How do you stay cool in the Sea of Cortez? Summers place it among the hottest cruising grounds in the world. We’ve spent time during four different summers in the Sea of Cortez. From June through October, average daily temps are in the 90s F (33-36C), the water reaches this range as well, and the heat index we enjoyed the last few months was typically a daily 105-115F. Sure, it’s hot, but there are a range of ways to stay cool and enjoy the summer.
Embrace the siesta
A summer here ingrains the practicality of an afternoon siesta. A break in the afternoon to just… do… nothing, or do as little as possible, is practical in the steamy heat. Beyond trying to avoid going ashore during peak heat, there’s so much to do in cooler afternoon and evening hours.
Wildlife spotting ashore is best in the early morning; the beach is inviting at golden hour; a pueblo’s food carts fire up the grill for evening treats; card games nestled between sunset and cruiser’s midnight (that’s 9pm, by the way) in a friendly cockpit; dark Baja skies are illuminated by the milky way for stunning stargazing and navel gazing with friends.
Throw shade: on the beach
Our first summer in the Sea with Totem was 2009; the kids were 5, 7 and 10 years old. Getting off the boat was key to avoiding cabin fever! We used a popup, open-sided tent on the beach for instant shade that let the breeze through.
This summer one of our BBBs—bubble buddy boats—had a great setup for easy beach shade – love this open-air shade! Perfect for a kid’s birthday party on the beach with our ‘bubble’.
Sometimes, you can’t get any shade. Easy DIY tactic: make your own mister. Spraying water on and around your body will help keep you cool. Add water from the fridge or an ice cube for a bonus hit!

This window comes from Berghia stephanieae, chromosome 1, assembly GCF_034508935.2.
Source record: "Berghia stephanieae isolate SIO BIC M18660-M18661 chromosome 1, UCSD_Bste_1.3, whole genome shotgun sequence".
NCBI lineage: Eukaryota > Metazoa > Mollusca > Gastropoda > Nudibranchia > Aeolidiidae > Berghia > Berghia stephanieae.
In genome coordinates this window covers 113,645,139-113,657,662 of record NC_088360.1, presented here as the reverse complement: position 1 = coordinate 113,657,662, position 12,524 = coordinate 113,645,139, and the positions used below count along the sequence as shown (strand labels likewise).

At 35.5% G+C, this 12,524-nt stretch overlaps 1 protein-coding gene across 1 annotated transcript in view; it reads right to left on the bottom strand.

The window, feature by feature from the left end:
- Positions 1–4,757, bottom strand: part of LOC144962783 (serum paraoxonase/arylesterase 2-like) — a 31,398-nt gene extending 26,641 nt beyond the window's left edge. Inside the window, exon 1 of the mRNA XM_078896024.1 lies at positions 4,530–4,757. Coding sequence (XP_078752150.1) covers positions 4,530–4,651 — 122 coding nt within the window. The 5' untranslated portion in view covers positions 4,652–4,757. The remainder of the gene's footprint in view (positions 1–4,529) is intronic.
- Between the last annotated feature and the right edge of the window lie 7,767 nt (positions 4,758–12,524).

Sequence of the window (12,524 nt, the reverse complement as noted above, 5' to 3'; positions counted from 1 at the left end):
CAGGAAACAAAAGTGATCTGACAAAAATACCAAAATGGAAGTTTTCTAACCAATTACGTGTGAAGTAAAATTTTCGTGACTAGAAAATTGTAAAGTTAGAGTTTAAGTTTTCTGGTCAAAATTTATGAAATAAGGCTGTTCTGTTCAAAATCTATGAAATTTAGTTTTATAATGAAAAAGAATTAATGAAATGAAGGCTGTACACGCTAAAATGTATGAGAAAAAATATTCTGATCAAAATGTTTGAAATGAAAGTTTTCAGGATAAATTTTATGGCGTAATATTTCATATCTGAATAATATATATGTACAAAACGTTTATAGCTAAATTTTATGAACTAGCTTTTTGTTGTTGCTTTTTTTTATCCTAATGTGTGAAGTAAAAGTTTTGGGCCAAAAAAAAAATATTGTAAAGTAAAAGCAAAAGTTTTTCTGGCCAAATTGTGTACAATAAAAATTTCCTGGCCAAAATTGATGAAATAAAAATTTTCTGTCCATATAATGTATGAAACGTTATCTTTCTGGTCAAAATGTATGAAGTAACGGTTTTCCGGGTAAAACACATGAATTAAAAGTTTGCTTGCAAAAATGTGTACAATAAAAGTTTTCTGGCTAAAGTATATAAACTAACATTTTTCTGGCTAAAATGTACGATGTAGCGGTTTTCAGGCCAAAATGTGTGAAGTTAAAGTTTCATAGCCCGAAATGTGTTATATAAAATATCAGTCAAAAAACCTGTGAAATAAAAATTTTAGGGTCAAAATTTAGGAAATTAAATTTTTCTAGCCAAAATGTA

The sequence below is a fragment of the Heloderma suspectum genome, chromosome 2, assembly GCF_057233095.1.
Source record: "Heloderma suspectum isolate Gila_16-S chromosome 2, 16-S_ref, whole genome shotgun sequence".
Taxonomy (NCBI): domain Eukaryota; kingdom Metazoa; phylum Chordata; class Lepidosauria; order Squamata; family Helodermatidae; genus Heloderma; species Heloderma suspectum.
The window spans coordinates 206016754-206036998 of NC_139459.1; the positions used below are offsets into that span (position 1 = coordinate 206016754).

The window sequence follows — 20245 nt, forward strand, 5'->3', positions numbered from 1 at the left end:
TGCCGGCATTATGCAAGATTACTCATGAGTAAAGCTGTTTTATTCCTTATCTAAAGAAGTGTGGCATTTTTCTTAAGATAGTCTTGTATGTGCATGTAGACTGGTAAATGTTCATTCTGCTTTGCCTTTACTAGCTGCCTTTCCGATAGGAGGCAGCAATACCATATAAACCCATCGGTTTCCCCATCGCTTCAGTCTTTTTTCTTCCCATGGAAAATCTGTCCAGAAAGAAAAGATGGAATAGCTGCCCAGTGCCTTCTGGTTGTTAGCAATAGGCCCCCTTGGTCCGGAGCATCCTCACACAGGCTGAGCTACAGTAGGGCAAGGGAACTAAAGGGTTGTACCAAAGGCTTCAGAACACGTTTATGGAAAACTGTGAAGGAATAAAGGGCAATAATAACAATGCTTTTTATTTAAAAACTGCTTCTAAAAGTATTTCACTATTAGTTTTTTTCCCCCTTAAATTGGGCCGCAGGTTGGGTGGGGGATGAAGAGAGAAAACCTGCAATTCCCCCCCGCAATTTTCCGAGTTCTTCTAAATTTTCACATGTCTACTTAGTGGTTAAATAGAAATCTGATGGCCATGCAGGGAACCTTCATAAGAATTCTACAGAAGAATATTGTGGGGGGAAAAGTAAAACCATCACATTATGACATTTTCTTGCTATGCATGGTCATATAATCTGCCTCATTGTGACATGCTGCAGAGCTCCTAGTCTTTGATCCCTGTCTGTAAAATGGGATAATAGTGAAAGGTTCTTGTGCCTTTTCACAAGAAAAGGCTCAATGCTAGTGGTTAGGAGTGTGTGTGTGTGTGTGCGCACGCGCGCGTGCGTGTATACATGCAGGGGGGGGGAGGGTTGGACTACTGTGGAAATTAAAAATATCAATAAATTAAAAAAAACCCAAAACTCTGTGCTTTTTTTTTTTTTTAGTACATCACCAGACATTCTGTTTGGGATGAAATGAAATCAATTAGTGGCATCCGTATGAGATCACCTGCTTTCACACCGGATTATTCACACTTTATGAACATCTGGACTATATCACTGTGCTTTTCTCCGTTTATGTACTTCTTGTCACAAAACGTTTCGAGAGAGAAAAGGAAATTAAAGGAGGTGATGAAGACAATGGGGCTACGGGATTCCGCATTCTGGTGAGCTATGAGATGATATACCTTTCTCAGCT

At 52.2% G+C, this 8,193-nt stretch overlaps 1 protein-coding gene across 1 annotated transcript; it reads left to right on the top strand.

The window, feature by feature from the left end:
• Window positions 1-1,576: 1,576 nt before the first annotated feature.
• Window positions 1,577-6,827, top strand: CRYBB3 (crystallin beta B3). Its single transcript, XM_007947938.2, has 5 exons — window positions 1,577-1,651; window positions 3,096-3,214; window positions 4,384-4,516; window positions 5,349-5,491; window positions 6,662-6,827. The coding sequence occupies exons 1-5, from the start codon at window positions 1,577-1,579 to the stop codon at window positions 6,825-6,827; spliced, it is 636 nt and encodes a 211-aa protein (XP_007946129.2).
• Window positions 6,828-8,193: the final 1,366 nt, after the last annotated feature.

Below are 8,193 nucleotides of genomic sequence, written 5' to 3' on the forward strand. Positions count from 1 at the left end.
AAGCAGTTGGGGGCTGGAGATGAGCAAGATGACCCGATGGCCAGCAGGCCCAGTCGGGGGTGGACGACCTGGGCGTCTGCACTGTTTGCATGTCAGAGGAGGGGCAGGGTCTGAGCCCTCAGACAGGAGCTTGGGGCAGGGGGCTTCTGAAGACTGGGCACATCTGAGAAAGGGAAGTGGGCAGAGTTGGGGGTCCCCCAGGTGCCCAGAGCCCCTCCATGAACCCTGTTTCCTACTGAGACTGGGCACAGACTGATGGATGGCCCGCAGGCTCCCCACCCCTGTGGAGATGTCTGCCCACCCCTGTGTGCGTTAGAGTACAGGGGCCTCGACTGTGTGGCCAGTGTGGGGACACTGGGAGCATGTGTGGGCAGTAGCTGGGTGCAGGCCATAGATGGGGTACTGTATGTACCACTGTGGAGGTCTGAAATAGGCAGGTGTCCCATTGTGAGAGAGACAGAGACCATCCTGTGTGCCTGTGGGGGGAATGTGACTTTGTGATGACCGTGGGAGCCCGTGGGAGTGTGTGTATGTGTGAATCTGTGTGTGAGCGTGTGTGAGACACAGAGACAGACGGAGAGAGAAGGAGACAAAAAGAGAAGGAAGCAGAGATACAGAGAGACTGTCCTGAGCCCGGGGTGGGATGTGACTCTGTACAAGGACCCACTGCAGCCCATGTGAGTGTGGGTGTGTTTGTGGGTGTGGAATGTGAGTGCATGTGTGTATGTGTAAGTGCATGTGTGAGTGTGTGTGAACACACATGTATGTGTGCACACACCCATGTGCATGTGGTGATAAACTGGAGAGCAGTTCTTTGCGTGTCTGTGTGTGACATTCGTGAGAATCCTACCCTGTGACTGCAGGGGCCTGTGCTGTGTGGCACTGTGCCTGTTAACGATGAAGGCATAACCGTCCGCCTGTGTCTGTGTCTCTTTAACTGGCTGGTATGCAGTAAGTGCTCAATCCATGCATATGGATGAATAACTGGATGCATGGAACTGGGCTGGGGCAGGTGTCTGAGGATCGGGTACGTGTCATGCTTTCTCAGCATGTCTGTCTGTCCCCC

Throw shade: on the boat
Keeping decks shaded makes a significant difference for lowering temperatures below deck. One of our BBBs, bubble buddy boats, is the lovey Island Packet Galatea; they added deck awnings with a sewing assist from fellow BBB Pablo. Initial reports: literally a 10°F temp drop in the cabin! What’s key is that the awnings can also be taken down quickly if the wind pipes up.
Adding to our (work in progress) bimini has opened up the coolest “room in the house,” our cockpit! While a custom shade solution can be best, even a little bit of quickly assembled tarp makes a big difference – like this blue UV material over the Totem’s forward hatch.
This is where a disadvantage of aesthetically pleasing teak decked boats comes to life: it’s great in Sweden, but hot in the tropics! The dark wood heats up and helps turn your boat into an oven during the day, then taking hours in the evening to cool. It’s also tough on the teak planks. The sealant between them is pliable, but if the planks dry out the sealant bond can fail.
Sluice the deck
Sluicing decks with salt water is good for teak, but helpful for cooling any deck; cool the deck, and you cool the boat. For teak, once the water evaporates, the salt left behind holds some moisture and may help keep teak from drying out.